The new policy allows for a complex funding equation for transit projects that feature a mix of airport and non-airport uses. Transit agencies can pro-rate the cost based on ridership projections; calculate the cost of a hypothetical stand-alone airport based people mover; or calculate the difference in cost between a route that bypasses an airport vs. the cost of a through-line configuration. While the FAA prefers proration, none of these are mandatory, and municipalities have discretion to apply the calculation they see fit. I’d imagine using the hypothetical cost of a proprietary people mover may be appealing too as those systems often require significant investment in rolling stock and technology that extending an existing transit line may not. The FAA did stress that the PFCs can be applied only to on-airport parts of the project so an N train extension, for example, would still require state funding for any stations outside of the airport.
Interestingly, while improving airport access should be a goal for airlines whose employees need fast and reliable travel to work and whose passengers need the same, various airlines and their lobbying groups spoke out against the proposed change. Both Delta and the International Air Transport Association objected to airport fees being used for non-airport infrastructure. This is short-sighted and an incorrect reading of the FAA’s change, and these objections did not carry the day. As the FAA astutely noticed, additional rail capacity can “reduce roadway traffic congestion, thus making the airport more attractive to airline passengers, particularly in an area with multiple airports.”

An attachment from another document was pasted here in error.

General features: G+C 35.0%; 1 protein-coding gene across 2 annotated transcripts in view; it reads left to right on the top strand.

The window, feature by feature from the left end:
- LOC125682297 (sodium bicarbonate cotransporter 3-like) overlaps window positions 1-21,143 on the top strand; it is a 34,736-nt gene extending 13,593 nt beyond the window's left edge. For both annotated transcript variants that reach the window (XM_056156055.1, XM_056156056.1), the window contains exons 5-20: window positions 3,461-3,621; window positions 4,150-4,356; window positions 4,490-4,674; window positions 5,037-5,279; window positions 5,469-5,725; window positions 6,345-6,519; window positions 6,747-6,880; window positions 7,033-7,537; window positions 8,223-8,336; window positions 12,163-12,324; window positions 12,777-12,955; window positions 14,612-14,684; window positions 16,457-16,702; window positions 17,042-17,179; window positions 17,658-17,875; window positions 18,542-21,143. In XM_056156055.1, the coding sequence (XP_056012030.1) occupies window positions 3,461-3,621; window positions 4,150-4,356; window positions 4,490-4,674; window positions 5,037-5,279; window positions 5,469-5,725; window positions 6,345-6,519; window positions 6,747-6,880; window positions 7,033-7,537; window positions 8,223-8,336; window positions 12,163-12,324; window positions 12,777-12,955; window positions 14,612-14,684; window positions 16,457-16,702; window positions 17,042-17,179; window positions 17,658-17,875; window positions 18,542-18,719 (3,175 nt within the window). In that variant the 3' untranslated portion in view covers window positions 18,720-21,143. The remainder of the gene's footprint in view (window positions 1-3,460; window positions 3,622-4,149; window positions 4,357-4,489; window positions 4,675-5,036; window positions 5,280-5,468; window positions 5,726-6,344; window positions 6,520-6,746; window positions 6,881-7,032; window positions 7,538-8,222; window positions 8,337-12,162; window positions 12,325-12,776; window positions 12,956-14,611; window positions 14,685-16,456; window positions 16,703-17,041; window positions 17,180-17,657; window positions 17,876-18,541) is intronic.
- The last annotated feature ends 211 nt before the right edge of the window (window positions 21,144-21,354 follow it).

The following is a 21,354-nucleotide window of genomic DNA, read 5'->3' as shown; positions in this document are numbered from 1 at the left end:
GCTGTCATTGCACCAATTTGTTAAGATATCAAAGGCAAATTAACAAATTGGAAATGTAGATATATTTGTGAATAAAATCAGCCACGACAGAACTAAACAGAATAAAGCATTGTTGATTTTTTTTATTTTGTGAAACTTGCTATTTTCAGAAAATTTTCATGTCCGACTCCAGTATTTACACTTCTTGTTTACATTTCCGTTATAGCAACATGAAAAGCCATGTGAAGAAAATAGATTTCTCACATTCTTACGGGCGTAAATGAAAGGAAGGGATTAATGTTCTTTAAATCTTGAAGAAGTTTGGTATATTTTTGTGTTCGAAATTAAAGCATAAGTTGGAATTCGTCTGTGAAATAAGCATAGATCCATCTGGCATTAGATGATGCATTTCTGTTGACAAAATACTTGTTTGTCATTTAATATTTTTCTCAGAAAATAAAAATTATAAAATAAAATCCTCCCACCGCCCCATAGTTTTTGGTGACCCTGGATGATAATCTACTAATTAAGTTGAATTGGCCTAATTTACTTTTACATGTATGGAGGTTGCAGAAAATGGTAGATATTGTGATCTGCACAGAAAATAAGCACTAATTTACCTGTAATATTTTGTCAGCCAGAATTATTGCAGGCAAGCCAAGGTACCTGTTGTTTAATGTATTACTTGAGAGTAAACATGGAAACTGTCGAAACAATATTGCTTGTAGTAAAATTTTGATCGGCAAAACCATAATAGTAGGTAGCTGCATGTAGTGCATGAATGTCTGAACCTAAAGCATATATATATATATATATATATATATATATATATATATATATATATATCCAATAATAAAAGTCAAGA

So can this policy shift save us from the misguided LaGuardia AirTrain? In one sense, despite my optimism, the answer is “no” due to politics. The heavy finger of the governor is weighing on the scale in favor of the Willets Point routing, and as a LGA terminal for an N train extension would have been eligible for PFC funding prior to this policy shift, not much has changed. But it should restart the conversation. An N train extension — or any other route that adds transit service to Queens — is far more useful for Queens residents and for airport travelers who want to head to Manhattan and not away from it. Thanks to the FAA, the Port Authority has the political and policy cover to shift its planning, and for the sake of the city, it should revisit a better transit link to LaGuardia.